Other objectives of this study were to clarify the actual requirements of the CSIS-BCP, to solve privacy issues and to integrate diverse information from different stakeholders. For an improved interpretation of the data obtained in this study, eight post-interviews were performed at 1 year after the initial survey with the researchers, physicians, other caregivers, and patients. All interviewed participants agreed that the survey results provided insights into the successful use of a cloud-based technology that integrates the results of surveys of breast cancer surgery patients. However, the interviews also revealed that a major concern was that the user interface could not be customized for different types of users. Another issue raised was whether widespread adoption of the CSIS-BCP would be cost-effective. Therefore, further studies are needed to develop and evaluate the intangible value of the CSIS-BCP to provide a cloud-based service that is adaptable to changing researcher needs in the turbulent cancer research environment.

This is the first and a pilot study for designing a cloud-based system. We proposed to create the unique study environment in private cloud for the following reasons: First, the study data will be protected seriously under the ethical issues and regulations in Taiwan. Privacy concerns became the necessary consideration to protect the research data and respondents in the system development, such as referring the Health Information Technology for Economic and Clinical Health Act to secure electronic health information exchange or follow similar regulations in Taiwan. Second, informed consent forms for research studies now are required to include extensive detail on how the participant's protected health information will be kept private. Therefore, we build these mechanisms on the private cloud environment for on-premises and on-demand scalability. Base on previous discussions, we did not select the commercial cloud service (e.g. Amazon EC2, Google Cloud, etc.) not only commercial product has security and information disclosure concerns, but also to consider the policy issues and related regulations with compliance in Taiwan. Furthermore, private cloud services allow this study more control over the cloud infrastructure, improving security and flexibility, because the user and the network are subject to special restrictions for maintaining privacy, and will not share personal information without express consent.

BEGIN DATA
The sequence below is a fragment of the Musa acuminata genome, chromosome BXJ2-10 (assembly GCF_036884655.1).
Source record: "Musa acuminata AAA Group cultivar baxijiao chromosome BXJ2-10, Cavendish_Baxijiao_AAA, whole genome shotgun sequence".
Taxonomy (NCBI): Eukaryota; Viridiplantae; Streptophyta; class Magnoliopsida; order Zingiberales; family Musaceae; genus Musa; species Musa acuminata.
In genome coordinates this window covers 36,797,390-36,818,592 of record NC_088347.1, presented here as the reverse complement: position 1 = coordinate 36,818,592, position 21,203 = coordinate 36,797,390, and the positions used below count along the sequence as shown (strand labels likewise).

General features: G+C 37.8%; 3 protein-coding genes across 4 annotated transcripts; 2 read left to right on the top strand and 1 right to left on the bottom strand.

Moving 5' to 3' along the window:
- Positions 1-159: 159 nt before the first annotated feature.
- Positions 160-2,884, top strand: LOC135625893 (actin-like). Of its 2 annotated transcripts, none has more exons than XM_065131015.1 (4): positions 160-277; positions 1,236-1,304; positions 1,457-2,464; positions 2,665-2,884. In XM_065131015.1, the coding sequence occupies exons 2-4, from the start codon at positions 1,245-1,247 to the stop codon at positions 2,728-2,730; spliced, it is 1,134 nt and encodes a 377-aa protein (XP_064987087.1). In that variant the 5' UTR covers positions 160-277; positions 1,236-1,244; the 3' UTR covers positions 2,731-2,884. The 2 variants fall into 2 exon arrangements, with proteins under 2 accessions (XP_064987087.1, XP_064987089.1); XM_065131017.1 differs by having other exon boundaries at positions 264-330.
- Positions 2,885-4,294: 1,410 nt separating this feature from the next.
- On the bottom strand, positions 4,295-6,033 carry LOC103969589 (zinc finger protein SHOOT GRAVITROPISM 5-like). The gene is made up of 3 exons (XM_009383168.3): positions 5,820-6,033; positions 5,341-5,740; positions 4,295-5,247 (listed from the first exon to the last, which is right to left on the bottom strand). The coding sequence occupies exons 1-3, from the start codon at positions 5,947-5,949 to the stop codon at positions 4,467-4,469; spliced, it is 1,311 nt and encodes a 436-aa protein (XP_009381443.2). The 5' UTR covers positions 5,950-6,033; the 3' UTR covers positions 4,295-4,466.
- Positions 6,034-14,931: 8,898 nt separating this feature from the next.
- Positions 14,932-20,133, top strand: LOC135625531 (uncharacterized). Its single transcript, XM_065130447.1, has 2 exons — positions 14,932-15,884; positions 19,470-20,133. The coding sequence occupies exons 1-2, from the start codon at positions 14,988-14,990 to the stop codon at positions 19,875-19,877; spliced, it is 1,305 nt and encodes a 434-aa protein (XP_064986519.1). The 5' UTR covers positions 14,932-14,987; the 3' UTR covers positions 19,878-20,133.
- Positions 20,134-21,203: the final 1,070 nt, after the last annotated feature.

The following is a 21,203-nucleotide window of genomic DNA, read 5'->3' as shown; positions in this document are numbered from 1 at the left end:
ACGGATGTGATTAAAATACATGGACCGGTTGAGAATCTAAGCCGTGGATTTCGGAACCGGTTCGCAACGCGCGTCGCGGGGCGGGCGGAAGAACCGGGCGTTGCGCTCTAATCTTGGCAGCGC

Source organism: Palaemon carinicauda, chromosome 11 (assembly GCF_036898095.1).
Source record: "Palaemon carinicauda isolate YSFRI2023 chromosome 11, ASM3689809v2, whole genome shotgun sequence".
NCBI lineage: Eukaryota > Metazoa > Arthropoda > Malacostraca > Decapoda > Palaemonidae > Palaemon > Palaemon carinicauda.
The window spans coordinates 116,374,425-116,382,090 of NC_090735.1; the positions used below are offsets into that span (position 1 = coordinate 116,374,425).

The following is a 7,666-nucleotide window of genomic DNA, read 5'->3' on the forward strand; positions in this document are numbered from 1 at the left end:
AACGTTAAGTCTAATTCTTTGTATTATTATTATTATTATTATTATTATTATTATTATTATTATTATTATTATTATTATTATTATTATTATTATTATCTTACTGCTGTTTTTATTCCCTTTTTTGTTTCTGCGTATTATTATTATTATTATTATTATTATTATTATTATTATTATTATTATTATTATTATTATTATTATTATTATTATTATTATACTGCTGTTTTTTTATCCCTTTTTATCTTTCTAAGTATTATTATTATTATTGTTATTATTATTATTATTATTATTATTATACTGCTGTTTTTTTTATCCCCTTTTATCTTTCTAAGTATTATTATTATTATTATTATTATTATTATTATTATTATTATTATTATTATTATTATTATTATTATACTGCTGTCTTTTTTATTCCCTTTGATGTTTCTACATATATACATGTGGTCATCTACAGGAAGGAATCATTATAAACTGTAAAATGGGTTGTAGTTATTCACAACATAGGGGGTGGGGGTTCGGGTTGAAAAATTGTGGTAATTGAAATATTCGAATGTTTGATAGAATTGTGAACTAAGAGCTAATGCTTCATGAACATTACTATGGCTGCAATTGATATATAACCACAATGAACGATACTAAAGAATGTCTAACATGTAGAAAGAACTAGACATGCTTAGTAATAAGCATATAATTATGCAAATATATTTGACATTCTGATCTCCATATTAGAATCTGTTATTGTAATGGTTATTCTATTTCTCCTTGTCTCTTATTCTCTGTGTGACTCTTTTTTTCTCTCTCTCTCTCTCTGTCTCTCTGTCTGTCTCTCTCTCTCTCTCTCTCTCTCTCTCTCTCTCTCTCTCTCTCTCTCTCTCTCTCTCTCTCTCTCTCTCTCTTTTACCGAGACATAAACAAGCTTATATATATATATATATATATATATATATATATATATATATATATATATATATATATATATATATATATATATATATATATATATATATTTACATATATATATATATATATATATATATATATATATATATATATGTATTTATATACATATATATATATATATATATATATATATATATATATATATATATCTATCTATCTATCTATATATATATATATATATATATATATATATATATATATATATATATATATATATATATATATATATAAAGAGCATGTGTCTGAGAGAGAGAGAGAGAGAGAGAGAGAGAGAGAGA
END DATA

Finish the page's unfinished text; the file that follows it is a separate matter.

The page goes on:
We also provide research purpose and process in detail before the survey. Inform sense addressed and accepted respondent’s agreement, the system applied tokenization to provide a user id and password. For technical reasons, an encryption scheme usually uses a pseudo-random encryption key generated by an algorithm, and Tokenization applied to protect the privacy issues in this study. Hence, all symmetric cryptographic operations are based on AES-128 in our system. Generate privacy concerns when using an additional virtual server management, in order to avoid data theft. Although similar commercial products can be used, but considering the application of the disclosure to commercial sites. Besides, commercial products are due to be attacked and to user and password-based private wastage have doubts. This study may refer the HIPAA proposed scheme in the future.